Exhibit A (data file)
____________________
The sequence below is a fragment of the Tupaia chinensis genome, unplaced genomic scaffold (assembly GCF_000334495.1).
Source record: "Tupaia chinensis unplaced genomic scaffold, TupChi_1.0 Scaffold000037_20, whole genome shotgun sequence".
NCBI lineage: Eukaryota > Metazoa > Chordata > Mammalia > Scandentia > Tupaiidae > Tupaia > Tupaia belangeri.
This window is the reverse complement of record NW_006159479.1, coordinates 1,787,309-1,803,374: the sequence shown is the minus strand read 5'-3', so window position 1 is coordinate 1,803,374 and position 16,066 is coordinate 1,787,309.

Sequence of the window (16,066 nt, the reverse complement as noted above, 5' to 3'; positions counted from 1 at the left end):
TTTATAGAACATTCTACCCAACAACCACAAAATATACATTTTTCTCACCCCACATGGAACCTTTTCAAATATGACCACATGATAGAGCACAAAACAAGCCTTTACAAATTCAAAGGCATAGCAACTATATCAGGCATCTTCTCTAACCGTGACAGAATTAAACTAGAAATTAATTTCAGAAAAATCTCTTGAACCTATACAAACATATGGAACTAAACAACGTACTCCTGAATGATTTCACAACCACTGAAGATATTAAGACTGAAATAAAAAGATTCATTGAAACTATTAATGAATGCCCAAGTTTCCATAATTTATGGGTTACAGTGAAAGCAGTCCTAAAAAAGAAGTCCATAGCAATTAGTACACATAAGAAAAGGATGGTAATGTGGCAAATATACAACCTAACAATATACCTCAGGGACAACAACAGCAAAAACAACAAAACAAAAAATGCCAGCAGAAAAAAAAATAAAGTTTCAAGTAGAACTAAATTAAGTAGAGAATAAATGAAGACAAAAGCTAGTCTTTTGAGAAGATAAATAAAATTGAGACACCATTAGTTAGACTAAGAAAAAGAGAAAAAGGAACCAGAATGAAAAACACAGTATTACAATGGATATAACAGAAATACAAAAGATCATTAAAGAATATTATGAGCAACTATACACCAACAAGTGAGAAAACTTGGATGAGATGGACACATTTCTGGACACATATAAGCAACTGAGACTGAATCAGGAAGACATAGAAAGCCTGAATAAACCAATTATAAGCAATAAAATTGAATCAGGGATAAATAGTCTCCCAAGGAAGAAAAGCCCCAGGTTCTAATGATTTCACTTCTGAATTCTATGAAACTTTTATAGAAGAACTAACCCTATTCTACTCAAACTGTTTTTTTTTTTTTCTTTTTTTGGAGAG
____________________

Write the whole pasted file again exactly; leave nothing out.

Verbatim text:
The sequence below is a fragment of the Tupaia chinensis genome, unplaced genomic scaffold (assembly GCF_000334495.1).
Source record: "Tupaia chinensis unplaced genomic scaffold, TupChi_1.0 Scaffold000037_20, whole genome shotgun sequence".
NCBI lineage: Eukaryota > Metazoa > Chordata > Mammalia > Scandentia > Tupaiidae > Tupaia > Tupaia belangeri.
This window is the reverse complement of record NW_006159479.1, coordinates 1,787,309-1,803,374: the sequence shown is the minus strand read 5'-3', so window position 1 is coordinate 1,803,374 and position 16,066 is coordinate 1,787,309.

Sequence of the window (16,066 nt, the reverse complement as noted above, 5' to 3'; positions counted from 1 at the left end):
TTTATAGAACATTCTACCCAACAACCACAAAATATACATTTTTCTCACCCCACATGGAACCTTTTCAAATATGACCACATGATAGAGCACAAAACAAGCCTTTACAAATTCAAAGGCATAGCAACTATATCAGGCATCTTCTCTAACCGTGACAGAATTAAACTAGAAATTAATTTCAGAAAAATCTCTTGAACCTATACAAACATATGGAACTAAACAACGTACTCCTGAATGATTTCACAACCACTGAAGATATTAAGACTGAAATAAAAAGATTCATTGAAACTATTAATGAATGCCCAAGTTTCCATAATTTATGGGTTACAGTGAAAGCAGTCCTAAAAAAGAAGTCCATAGCAATTAGTACACATAAGAAAAGGATGGTAATGTGGCAAATATACAACCTAACAATATACCTCAGGGACAACAACAGCAAAAACAACAAAACAAAAAATGCCAGCAGAAAAAAAAATAAAGTTTCAAGTAGAACTAAATTAAGTAGAGAATAAATGAAGACAAAAGCTAGTCTTTTGAGAAGATAAATAAAATTGAGACACCATTAGTTAGACTAAGAAAAAGAGAAAAAGGAACCAGAATGAAAAACACAGTATTACAATGGATATAACAGAAATACAAAAGATCATTAAAGAATATTATGAGCAACTATACACCAACAAGTGAGAAAACTTGGATGAGATGGACACATTTCTGGACACATATAAGCAACTGAGACTGAATCAGGAAGACATAGAAAGCCTGAATAAACCAATTATAAGCAATAAAATTGAATCAGGGATAAATAGTCTCCCAAGGAAGAAAAGCCCCAGGTTCTAATGATTTCACTTCTGAATTCTATGAAACTTTTATAGAAGAACTAACCCTATTCTACTCAAACTGTTTTTTTTTTTTTCTTTTTTTGGAGAG